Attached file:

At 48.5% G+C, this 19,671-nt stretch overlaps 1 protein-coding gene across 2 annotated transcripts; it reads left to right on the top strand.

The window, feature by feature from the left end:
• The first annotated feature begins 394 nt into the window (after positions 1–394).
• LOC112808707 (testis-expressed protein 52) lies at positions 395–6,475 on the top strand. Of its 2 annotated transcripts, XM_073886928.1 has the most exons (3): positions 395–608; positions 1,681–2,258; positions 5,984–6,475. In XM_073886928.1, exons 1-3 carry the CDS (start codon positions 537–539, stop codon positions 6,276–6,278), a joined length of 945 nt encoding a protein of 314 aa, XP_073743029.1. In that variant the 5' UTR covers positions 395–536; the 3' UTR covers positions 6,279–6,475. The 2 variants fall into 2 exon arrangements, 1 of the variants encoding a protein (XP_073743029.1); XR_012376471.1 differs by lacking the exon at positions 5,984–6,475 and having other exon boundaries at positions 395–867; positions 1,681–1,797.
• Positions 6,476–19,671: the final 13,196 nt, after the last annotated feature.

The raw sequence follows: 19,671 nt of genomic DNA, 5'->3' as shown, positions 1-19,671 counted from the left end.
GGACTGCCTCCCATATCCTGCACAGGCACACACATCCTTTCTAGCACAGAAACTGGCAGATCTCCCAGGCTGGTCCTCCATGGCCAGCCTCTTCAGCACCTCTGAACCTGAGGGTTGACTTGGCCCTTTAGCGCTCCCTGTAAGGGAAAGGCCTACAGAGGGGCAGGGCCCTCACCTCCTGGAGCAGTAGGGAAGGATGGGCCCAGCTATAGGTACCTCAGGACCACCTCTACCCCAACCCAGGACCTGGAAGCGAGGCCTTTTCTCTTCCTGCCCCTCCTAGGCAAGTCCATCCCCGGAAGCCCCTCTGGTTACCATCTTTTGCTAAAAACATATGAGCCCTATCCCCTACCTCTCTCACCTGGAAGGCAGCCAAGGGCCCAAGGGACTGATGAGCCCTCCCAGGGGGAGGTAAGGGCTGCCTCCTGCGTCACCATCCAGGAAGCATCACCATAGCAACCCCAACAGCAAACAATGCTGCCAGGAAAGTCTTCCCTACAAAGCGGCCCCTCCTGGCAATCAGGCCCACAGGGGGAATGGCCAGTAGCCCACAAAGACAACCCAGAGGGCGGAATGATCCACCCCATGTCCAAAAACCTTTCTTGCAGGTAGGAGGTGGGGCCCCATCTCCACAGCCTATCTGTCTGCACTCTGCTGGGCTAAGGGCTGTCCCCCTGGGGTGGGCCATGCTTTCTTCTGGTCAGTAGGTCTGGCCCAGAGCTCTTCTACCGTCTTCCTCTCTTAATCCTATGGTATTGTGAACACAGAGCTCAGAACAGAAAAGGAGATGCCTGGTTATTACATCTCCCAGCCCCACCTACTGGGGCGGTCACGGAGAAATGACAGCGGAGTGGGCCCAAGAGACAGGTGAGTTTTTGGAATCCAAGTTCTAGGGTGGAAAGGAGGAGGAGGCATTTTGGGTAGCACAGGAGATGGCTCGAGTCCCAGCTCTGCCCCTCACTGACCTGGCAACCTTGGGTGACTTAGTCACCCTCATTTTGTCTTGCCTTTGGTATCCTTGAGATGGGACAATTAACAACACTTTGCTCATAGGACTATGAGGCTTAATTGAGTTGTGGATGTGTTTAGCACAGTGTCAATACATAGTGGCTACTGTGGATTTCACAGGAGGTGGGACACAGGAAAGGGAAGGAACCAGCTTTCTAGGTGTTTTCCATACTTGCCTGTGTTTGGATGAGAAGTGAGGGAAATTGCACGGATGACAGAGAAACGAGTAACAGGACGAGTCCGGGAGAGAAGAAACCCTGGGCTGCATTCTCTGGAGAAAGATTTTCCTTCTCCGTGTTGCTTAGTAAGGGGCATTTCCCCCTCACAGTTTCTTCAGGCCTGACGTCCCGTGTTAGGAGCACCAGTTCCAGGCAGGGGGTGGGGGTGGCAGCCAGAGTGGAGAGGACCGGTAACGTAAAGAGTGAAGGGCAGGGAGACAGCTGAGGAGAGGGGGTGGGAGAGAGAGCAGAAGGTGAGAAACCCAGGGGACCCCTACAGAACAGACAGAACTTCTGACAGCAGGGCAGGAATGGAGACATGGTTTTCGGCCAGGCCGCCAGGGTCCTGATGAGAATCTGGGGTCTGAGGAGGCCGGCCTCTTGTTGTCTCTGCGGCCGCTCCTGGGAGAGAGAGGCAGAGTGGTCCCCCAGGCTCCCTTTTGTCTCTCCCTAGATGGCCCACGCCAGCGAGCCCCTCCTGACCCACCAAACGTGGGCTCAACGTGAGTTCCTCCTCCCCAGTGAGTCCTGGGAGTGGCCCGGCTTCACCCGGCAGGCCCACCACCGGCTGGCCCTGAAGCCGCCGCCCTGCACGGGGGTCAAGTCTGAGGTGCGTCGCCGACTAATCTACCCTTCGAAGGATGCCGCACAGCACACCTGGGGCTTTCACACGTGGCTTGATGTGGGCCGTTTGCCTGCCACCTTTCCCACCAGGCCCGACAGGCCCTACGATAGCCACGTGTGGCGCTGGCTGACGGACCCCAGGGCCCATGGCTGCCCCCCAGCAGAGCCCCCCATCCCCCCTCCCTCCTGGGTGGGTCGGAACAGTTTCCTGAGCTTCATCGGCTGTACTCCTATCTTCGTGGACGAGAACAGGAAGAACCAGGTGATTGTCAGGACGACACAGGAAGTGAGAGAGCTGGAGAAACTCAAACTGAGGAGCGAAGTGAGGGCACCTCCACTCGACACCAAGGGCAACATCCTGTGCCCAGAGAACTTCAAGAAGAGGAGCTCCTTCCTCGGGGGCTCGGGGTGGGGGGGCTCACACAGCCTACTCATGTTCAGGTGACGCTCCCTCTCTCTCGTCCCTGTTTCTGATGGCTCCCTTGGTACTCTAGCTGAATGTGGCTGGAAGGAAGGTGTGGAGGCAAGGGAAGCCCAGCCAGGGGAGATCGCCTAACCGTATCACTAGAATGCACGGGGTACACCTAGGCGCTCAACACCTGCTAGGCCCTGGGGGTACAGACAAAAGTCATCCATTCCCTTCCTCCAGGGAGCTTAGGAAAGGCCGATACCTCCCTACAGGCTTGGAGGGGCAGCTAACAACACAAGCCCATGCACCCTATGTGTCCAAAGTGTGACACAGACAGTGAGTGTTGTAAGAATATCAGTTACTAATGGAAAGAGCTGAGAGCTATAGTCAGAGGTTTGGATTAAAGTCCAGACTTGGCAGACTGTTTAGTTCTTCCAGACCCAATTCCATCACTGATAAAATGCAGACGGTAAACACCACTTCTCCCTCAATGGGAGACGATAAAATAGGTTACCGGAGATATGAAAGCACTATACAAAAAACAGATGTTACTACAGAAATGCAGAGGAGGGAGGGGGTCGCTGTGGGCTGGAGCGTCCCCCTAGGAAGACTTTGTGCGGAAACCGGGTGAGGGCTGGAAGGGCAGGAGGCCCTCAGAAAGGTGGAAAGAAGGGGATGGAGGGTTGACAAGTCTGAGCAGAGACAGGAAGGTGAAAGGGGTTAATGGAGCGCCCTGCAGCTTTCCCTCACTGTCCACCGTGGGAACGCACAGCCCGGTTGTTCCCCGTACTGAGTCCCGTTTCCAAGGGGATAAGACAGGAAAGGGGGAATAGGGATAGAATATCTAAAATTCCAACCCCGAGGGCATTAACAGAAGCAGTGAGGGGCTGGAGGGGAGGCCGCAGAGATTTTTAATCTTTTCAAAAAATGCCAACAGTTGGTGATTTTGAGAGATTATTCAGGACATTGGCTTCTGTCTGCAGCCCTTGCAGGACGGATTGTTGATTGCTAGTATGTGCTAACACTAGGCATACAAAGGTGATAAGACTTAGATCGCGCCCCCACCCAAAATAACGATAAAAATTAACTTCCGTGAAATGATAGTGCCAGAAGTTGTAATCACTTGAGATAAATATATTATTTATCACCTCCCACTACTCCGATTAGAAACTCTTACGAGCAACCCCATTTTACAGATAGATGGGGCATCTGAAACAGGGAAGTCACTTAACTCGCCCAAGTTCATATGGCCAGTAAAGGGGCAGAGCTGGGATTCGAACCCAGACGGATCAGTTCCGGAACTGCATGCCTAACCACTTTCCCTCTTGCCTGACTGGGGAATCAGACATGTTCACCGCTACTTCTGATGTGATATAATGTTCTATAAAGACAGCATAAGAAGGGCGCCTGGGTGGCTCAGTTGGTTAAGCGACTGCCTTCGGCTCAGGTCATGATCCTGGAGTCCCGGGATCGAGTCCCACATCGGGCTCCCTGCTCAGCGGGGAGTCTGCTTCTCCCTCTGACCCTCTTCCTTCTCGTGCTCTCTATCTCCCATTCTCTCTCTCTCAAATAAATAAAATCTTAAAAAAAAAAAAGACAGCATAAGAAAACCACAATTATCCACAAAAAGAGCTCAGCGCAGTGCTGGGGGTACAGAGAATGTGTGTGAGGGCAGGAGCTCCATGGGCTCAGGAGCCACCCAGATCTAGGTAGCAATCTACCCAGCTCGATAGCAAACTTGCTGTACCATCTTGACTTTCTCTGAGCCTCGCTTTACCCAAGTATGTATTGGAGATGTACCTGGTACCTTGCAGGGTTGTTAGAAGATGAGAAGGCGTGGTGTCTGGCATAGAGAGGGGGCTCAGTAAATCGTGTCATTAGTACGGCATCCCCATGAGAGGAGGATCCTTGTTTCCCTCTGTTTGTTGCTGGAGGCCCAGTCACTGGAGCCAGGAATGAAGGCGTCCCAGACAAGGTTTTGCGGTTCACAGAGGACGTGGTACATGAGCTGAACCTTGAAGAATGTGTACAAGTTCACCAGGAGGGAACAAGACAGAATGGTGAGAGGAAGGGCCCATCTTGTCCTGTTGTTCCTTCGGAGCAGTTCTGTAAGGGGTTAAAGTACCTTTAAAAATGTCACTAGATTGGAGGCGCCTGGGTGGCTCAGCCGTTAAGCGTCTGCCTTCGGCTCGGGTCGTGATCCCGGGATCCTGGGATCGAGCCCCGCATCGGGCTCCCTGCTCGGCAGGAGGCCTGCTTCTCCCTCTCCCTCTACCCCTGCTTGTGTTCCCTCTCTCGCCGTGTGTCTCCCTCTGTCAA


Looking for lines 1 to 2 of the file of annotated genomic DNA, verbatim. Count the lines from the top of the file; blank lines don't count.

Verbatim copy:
At 48.5% G+C, this 19,671-nt stretch overlaps 1 protein-coding gene across 2 annotated transcripts; it reads left to right on the top strand.

The window, feature by feature from the left end: